Understanding the contribution of social enterprise to the social care sector: An exploratory study

Kelly Hall In progress  


Social care services in England are often delivered by private companies that may prioritise profit and low cost over quality of care. An alternative type of organisation is the social enterprise. Social enterprises are businesses with social missions that reinvest any profits they make back into the service or community. They have been reported to deliver increased efficiency, innovation and quality compared with public services or for-profit businesses, and so have been supported by the UK government, especially in the health and social care sectors. The reported strengths of social enterprises include the strong relationships they can create between their leaders/senior management, staff and users. For example, staff and users of social enterprises are often involved in service design. These relationships may lead to happier, more productive and engaged staff, and more responsive, innovative and person-centred care for users. However, evidence on care social enterprises remains anecdotal and often reported by the social enterprises themselves. Previous research has not explored if care social enterprises are able to deliver positive outcomes for staff, people who use services and their carers, especially when compared to other types of organisation.


This study will explore social enterprise as a potentially innovative and user-led organisational model of adult social care provision. It will develop a better understanding of how social enterprise may be able to contribute not only to the supply and choice of adult social care services, but also have the potential to deliver improved outcomes for users. The study will explore the potential of social enterprise to respond to care workforce challenges by offering a more positive working environment in which staff feel empowered and valued in their work.

The study aims to:

  1. review the existing academic, policy and practice literature to establish the existing state of knowledge on the delivery of social care in England by social enterprises and analyse current methodological approaches in the field;
  2. use existing data/evidence and undertake stakeholder consultation to ‘map’ social enterprises operating in the social care sector, to identify the outcomes they are reported to deliver and to explore the extent to which they offer innovation in service design and delivery;
  3. undertake interviews to explore how social enterprise organisations and the people working within them conceptualise the outcomes of their activities for staff, and the individuals and communities they seek to support;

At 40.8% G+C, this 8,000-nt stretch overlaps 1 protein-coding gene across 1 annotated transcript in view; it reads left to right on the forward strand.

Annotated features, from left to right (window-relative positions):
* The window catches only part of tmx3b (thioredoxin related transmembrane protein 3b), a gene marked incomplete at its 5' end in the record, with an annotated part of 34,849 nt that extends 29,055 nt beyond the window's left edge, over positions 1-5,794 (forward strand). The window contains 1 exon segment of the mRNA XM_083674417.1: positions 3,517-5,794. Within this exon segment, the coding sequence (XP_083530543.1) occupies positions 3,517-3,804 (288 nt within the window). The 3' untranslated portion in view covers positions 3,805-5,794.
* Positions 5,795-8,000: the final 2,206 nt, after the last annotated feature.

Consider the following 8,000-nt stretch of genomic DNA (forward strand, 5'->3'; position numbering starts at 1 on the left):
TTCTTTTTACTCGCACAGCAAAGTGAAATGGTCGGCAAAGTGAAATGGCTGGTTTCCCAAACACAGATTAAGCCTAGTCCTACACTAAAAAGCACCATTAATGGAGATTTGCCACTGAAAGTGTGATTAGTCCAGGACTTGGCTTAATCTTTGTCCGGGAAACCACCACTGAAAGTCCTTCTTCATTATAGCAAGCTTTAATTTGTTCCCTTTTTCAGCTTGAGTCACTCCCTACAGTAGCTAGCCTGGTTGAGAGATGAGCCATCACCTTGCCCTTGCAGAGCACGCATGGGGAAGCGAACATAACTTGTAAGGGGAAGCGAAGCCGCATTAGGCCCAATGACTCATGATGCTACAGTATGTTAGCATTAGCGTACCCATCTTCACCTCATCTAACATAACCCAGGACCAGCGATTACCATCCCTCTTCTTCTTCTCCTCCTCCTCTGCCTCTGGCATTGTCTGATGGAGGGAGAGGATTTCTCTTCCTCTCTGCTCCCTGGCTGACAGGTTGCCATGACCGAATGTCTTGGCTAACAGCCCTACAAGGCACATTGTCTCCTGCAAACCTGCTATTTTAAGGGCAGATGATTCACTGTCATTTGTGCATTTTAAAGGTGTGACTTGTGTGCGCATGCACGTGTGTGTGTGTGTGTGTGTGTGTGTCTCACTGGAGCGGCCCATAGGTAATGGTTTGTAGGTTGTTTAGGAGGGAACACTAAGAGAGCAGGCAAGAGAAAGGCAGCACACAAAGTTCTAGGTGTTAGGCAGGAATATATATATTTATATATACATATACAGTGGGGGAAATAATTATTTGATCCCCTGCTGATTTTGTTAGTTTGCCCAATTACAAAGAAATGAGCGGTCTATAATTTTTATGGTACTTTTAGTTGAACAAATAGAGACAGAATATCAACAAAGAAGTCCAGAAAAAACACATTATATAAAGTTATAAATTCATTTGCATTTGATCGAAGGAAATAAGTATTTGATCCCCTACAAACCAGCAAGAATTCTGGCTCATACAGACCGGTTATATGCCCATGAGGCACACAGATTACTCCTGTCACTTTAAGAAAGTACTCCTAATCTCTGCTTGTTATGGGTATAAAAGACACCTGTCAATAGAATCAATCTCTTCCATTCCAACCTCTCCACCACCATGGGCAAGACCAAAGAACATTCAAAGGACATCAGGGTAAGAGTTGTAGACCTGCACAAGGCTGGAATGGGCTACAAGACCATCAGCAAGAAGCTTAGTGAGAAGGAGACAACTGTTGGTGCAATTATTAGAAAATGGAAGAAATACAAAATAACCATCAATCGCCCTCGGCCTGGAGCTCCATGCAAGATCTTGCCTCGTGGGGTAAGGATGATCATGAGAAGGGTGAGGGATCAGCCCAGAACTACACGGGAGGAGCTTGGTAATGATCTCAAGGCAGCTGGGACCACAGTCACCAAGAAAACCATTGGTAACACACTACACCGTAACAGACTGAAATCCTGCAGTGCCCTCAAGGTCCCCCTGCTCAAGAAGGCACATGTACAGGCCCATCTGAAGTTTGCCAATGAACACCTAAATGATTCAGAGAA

4. appraise economic methodologies in terms of their appropriateness for capturing costs and outcomes relevant to care provision by social enterprises (and potentially facilitating comparison), as identified through the review and qualitative components;
  5. share findings with policy makers, commissioners, social enterprise practitioners and users to enable a better understanding of how social enterprise is understood and may be able to contribute to the care sector;
  6. disseminate findings to academic audiences through journal publications and academic conference papers to strengthen knowledge about social enterprise in the care sector; and
  7. use the conceptual and methodological mapping developed in the exploratory study to identify future research priorities and approaches.


The research will be undertaken using an iterative approach that draws on both desk-based and empirical research methodologies:

  1. A scoping review of the literature to
    • define and conceptualise social enterprise in the care sector and understand how they are similar to and different from other types of care organisation
    • identify/develop theoretical approaches to social enterprise and social care provision
    • identify the expected outcomes of care social enterprises and seek to establish what ‘good practice’ looks like in social enterprises
    • identify cases in which the costs and outcomes associated with social enterprises have been captured/quantified and potentially incorporated within some form of comparative analysis.
  2. Mapping of social enterprises in the English adult social care sector within a purposive sample of three Local Authority areas.
  3. Stakeholder consultation involving semi-structured interviews/focus groups with approximately 30 social enterprise and social care representatives.
  4. Interviews/focus groups with staff in 5 social enterprises.